Cannabis Yields and Dosage- Introduction

Safe Access Now Online Handbook

By Chris Conrad (c) 2004 , 2005, 2007

A guide to the production and use of medical marijuana

A common understanding of cannabis could prevent needless arrests and prosecutions, free up law enforcement to focus on serious crime, and save California’s communities millions of dollars. This booklet explains the basics of medical marijuana. Part I gives scientific facts about its uses, dosage and yields. Part II explains the legal setting. Part III offers a model Safe Access Now ordinance for guidelines, and Part IV gives details of several States’ laws. It also includes references and websites for the reader’s use.

The United States government has garnered some very useful research during its decades of experience in producing and providing medical marijuana. Its compassionate IND program has demonstrated that about six pounds of cannabis per year is a safe and effective dosage to alleviate chronic health problems, and also how to estimate garden yields. Ironically, federal law denies medical marijuana as a defense in court.

State law is a separate jurisdiction, however, and a laboratory for medical and legal reforms. Since state voters passed California’s medical marijuana law, Proposition 215, the 1996 initiative giving qualified people a legal right to cultivate and possess cannabis for medicine, courts have grappled with an issue left unresolved by the ballot mandate: How much medical marijuana is a reasonable supply?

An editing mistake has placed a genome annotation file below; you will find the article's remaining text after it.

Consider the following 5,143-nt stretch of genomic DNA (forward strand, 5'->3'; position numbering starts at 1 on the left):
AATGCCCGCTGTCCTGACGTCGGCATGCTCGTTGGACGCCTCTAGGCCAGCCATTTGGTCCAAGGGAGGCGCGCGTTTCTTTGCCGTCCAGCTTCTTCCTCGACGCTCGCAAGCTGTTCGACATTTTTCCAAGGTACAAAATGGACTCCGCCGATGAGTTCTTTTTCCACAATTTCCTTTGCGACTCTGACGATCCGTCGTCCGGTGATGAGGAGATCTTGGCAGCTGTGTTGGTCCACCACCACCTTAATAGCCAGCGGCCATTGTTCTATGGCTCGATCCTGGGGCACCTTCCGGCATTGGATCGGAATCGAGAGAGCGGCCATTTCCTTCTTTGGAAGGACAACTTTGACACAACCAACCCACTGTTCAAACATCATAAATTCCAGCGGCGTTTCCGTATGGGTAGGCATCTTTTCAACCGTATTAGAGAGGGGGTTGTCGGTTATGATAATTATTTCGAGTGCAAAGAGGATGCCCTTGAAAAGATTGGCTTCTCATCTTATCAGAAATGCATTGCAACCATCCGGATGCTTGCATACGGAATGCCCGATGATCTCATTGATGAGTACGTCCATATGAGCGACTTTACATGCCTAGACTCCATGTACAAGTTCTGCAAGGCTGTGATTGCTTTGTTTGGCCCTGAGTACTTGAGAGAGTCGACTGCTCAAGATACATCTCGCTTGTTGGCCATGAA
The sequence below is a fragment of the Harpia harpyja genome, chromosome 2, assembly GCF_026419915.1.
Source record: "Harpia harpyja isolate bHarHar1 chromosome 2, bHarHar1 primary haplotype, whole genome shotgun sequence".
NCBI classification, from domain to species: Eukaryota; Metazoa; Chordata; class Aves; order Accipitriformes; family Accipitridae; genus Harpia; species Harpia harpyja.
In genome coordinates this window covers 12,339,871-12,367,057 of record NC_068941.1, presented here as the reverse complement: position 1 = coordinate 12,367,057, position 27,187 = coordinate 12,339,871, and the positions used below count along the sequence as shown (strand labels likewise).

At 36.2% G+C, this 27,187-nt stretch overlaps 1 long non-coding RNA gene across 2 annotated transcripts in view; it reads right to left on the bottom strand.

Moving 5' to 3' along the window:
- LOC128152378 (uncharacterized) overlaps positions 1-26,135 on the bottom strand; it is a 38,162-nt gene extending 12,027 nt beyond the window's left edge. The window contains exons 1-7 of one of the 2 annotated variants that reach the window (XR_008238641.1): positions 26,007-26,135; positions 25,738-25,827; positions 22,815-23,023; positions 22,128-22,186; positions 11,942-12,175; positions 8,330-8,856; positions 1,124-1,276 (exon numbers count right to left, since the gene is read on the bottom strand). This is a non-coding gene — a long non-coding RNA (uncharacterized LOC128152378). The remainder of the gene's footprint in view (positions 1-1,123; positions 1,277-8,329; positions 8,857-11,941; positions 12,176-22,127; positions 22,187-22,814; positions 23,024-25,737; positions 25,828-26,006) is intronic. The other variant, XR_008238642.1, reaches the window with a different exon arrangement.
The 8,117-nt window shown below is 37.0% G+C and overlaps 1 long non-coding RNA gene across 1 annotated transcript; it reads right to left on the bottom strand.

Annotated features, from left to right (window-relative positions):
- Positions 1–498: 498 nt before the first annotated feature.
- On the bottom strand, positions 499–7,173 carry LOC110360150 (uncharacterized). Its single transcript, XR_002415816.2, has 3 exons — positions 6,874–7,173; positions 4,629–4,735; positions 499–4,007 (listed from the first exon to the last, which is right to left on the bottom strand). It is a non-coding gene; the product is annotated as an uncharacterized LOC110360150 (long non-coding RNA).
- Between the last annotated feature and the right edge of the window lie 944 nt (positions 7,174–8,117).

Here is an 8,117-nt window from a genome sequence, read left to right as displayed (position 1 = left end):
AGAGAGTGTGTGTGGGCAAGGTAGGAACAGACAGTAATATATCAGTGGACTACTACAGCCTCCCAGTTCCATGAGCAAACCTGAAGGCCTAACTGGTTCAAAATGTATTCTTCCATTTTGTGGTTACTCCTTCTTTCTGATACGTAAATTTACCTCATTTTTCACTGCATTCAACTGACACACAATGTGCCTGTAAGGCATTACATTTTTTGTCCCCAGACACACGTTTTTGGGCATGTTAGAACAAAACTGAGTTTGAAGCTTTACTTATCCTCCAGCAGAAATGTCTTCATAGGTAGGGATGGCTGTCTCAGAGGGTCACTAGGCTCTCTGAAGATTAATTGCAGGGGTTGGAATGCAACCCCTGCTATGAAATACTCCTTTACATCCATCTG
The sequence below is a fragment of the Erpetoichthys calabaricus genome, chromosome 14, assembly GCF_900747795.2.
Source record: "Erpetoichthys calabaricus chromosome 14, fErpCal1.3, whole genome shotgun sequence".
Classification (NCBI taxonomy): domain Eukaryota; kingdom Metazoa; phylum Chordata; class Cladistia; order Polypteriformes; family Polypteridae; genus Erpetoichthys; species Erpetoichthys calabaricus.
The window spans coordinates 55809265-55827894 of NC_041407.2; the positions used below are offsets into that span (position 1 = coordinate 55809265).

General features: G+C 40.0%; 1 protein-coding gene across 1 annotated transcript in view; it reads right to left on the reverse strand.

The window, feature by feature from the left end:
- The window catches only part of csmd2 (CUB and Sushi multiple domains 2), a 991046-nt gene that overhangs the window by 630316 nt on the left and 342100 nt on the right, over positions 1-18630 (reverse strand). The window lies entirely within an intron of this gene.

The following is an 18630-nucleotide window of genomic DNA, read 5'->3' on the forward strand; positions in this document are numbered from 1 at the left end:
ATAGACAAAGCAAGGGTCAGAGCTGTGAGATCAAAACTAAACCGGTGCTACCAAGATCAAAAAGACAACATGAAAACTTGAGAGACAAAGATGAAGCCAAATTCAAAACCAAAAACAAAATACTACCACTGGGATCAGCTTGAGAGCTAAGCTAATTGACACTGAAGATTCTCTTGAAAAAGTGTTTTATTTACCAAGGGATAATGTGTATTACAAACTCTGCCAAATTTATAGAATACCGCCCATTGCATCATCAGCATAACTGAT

In 2003, Senate Bill 420, now HS11362.7, sought to reduce arrests and provide better access by creating a voluntary ID card program, adding new legal protections for collective activities and distribution, and carving out a minimal safe harbor from arrest for qualified people. The amount protected is inadequate for many — eight ounces of dried mature processed flowers of female cannabis plant or the plant conversion plus six mature or 12 immature plants per patient. However, it also empowers doctors, cities, counties and the courts to protect greater amounts. Case law reiterates that those amounts are “a threshold, not a ceiling” and preserves the Prop 215 right to a reasonable supply of cannabis.

It is safest for patients and caregivers to stay within those quantities. Unfortunately, this is not always possible or practical. California patients with chronic ill health and safe access to high quality cannabis strains often smoke three pounds or more of “sinsemilla bud” per patient year, amid a broad range of dosages. Patients who eat cannabis or ingest it in other forms require several times as much raw material as the smoked dosage. Outdoor and indoor growers cultivate with very different garden techniques ranging from a few large plants to scores of much smaller plants.

Data in the federal Drug Enforcement Administration’s Cannabis Yields provides a scientific method that lets patients grow indoors or out in any format they wish, yet makes it easy to gauge the output. Safe Access Now proposes a compromise based on half the IND dosage plus a proportionate canopy area. That equates to a safe harbor per qualified patient of up to three pounds of bud and as many plants as fit within 100 square feet of garden canopy. Be they large or small, if the plants cumulative canopy covers less than that area, the garden is a reasonable size.